You have to be drunk or happy.
If you‘re not you don’t see those early summer leaves.
You don’t feel that off-white warmth of concrete in the sun.
You don’t see nothing when you’re down.
You just see your own dirty toes.
You don’t see that loose Kansas dirt.
You don’t see those concrete slabs lined out like
          fallen dominoes
all the way to the park.
Hey!  Those black and white bird droppings are
          a clue to life.
They say you look up you’ll see what’s coming down.
But it won’t kill you.
You got to wipe it off and laugh.

(first published in Cottonwood Review

Tequila / Pulque
Agave worm in the bottle,
you’re crema de la worm.
Ebony knob on a divinity stick.
Who could swallow a prettier fellow?
But what have you to do with Tequila?
With wormy agave drained to death
by sweaty men in a desert?
With its juice brewed for pulque,
distilled for bandits to heat themselves
before stopping the bus from the border?
Hey, perfect worm, you look
gringo clean tonight!
Give me a glass of pulque,
where a real worm might be,
mottled and smashed, cut to bits –
a worm of the people.
Pass him round in a bottle
born of broken bottles.
¡Salud! to the approaching lights –
el autobús de las turistas.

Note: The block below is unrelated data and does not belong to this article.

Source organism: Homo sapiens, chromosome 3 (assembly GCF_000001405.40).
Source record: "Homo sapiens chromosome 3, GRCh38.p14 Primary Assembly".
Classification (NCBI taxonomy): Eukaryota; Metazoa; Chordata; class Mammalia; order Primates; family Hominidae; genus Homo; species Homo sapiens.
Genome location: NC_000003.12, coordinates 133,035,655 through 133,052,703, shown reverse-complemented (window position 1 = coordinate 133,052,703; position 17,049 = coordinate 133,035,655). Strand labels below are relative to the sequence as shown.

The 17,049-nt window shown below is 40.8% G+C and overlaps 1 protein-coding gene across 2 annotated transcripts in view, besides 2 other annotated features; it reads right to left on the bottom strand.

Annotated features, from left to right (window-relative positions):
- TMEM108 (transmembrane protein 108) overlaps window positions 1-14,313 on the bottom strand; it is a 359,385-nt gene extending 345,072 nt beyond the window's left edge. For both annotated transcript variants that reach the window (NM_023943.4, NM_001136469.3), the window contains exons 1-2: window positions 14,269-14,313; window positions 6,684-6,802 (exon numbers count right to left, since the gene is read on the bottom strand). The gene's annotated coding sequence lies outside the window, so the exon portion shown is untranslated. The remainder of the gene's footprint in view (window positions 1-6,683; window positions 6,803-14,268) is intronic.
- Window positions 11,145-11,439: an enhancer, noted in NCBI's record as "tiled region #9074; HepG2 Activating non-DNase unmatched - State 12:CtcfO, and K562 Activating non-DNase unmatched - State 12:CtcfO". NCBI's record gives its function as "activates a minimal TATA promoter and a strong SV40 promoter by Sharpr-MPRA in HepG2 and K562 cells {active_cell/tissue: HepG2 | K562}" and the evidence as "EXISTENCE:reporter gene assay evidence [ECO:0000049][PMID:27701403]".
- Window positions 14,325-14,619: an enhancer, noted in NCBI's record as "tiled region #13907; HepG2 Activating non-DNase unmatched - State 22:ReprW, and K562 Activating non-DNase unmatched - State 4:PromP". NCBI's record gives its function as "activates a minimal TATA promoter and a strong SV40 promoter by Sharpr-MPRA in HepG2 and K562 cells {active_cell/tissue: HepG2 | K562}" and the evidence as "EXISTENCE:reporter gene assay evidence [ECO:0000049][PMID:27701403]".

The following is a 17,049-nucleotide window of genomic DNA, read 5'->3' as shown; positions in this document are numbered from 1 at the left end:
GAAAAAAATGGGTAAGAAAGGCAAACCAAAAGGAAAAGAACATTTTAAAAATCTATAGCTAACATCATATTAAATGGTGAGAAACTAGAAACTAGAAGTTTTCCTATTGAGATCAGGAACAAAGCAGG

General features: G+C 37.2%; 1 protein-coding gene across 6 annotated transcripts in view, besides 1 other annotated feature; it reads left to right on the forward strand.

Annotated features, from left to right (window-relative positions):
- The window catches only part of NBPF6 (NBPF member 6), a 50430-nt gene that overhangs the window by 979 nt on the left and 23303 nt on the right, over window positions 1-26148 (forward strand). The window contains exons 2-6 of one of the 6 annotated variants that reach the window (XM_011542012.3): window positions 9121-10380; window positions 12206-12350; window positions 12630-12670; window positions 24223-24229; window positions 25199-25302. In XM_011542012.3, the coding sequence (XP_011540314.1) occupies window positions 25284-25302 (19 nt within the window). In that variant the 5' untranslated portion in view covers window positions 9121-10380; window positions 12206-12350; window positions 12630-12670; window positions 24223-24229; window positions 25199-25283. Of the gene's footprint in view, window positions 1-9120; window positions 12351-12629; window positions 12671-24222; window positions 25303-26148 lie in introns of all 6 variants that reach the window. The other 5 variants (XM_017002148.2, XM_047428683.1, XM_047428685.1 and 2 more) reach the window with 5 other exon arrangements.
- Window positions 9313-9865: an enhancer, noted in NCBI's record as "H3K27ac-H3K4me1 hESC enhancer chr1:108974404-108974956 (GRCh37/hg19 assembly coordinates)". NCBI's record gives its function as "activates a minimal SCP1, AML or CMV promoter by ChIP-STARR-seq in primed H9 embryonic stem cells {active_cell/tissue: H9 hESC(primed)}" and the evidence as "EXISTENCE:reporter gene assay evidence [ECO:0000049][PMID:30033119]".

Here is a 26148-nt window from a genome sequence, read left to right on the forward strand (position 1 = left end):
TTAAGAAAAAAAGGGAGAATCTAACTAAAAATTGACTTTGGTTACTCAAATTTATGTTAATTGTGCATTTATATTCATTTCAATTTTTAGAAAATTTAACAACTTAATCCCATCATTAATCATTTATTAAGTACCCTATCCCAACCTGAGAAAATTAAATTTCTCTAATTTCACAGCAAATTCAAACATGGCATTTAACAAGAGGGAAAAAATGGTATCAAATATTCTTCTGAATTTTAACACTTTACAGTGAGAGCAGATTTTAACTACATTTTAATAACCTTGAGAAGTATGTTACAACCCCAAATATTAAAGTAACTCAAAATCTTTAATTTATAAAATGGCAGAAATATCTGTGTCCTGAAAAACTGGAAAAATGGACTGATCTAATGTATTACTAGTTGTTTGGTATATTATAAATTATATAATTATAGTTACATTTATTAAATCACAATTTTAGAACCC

(first published in Cottonwood)

Hungry Love
I see you
twice cooked
Your fingers
its skin.
the thin,
to the pile
on the tray,
to kiss
the juices,
its gentle,
My hungry love.

(first published in George & Mertie’s Place)

The Wait
Days draw out like hot glass
without end.
Time waits action
and night birds cry no peace.
I trickle around buildings
wincing before the light,
or, shadow in the night,
I haunt dark streets
beneath the moon-clock sky.
Organic time salamanders
over the earth in me,
while eyes flick out
against dead buildings
and all about
stupid traffic lights blink

(first published in Cottonwood Review)

Animals Hunting
In the supermarket animals are hunting
        for eggs.
They are digging out potatoes
and fondling ripe melons.
Young pairs graze together down aisles.
An old female is poking the buns
while young hunters bring in peaches
and pile them in bins.
Animals carry food to the counter.
After sniffing and other rituals, they pass
and hurry to dens with broccoli
        and beef hearts.

(first published in Kansas Quarterly

I saw a wasp on the window glass today –
a cold, wet, uncomfortable day.
The wasp hung unmoving in the cold,
waiting for the sun to heat its blood.
Snappy yellow legs, its body striped with black,
glass-drawn and fresh but silent as an empty circus.
It did at times begin to clean itself,
look active, come to life.
Yet it did not fly.
Again it spread its legs upon the glass.

(first published in Cottonwood Review)